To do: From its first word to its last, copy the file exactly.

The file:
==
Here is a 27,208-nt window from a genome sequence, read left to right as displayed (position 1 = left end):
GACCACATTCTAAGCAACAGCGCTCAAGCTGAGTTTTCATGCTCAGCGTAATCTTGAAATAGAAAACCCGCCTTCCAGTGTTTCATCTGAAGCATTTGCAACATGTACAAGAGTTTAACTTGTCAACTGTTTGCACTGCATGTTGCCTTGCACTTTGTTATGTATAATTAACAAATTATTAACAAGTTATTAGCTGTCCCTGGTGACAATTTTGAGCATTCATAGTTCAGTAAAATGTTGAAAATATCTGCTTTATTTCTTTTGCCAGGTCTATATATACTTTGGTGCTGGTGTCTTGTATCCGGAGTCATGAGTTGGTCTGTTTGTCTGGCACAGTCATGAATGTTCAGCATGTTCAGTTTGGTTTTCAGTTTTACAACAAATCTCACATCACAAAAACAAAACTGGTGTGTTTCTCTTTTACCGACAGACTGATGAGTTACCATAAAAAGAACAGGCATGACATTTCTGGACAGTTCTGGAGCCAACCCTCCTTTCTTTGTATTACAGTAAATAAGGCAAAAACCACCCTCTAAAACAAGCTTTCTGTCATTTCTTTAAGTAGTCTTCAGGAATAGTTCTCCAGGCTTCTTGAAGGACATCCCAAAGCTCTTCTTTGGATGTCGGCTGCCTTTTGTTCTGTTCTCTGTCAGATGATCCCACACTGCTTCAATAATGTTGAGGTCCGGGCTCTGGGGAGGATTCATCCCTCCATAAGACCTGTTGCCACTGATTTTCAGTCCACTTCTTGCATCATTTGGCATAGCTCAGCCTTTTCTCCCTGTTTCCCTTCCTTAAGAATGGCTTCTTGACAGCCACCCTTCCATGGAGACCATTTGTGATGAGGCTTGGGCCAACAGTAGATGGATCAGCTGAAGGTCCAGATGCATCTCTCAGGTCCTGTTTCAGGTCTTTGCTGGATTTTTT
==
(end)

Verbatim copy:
Here is a 27,208-nt window from a genome sequence, read left to right as displayed (position 1 = left end):
GACCACATTCTAAGCAACAGCGCTCAAGCTGAGTTTTCATGCTCAGCGTAATCTTGAAATAGAAAACCCGCCTTCCAGTGTTTCATCTGAAGCATTTGCAACATGTACAAGAGTTTAACTTGTCAACTGTTTGCACTGCATGTTGCCTTGCACTTTGTTATGTATAATTAACAAATTATTAACAAGTTATTAGCTGTCCCTGGTGACAATTTTGAGCATTCATAGTTCAGTAAAATGTTGAAAATATCTGCTTTATTTCTTTTGCCAGGTCTATATATACTTTGGTGCTGGTGTCTTGTATCCGGAGTCATGAGTTGGTCTGTTTGTCTGGCACAGTCATGAATGTTCAGCATGTTCAGTTTGGTTTTCAGTTTTACAACAAATCTCACATCACAAAAACAAAACTGGTGTGTTTCTCTTTTACCGACAGACTGATGAGTTACCATAAAAAGAACAGGCATGACATTTCTGGACAGTTCTGGAGCCAACCCTCCTTTCTTTGTATTACAGTAAATAAGGCAAAAACCACCCTCTAAAACAAGCTTTCTGTCATTTCTTTAAGTAGTCTTCAGGAATAGTTCTCCAGGCTTCTTGAAGGACATCCCAAAGCTCTTCTTTGGATGTCGGCTGCCTTTTGTTCTGTTCTCTGTCAGATGATCCCACACTGCTTCAATAATGTTGAGGTCCGGGCTCTGGGGAGGATTCATCCCTCCATAAGACCTGTTGCCACTGATTTTCAGTCCACTTCTTGCATCATTTGGCATAGCTCAGCCTTTTCTCCCTGTTTCCCTTCCTTAAGAATGGCTTCTTGACAGCCACCCTTCCATGGAGACCATTTGTGATGAGGCTTGGGCCAACAGTAGATGGATCAGCTGAAGGTCCAGATGCATCTCTCAGGTCCTGTTTCAGGTCTTTGCTGGATTTTTT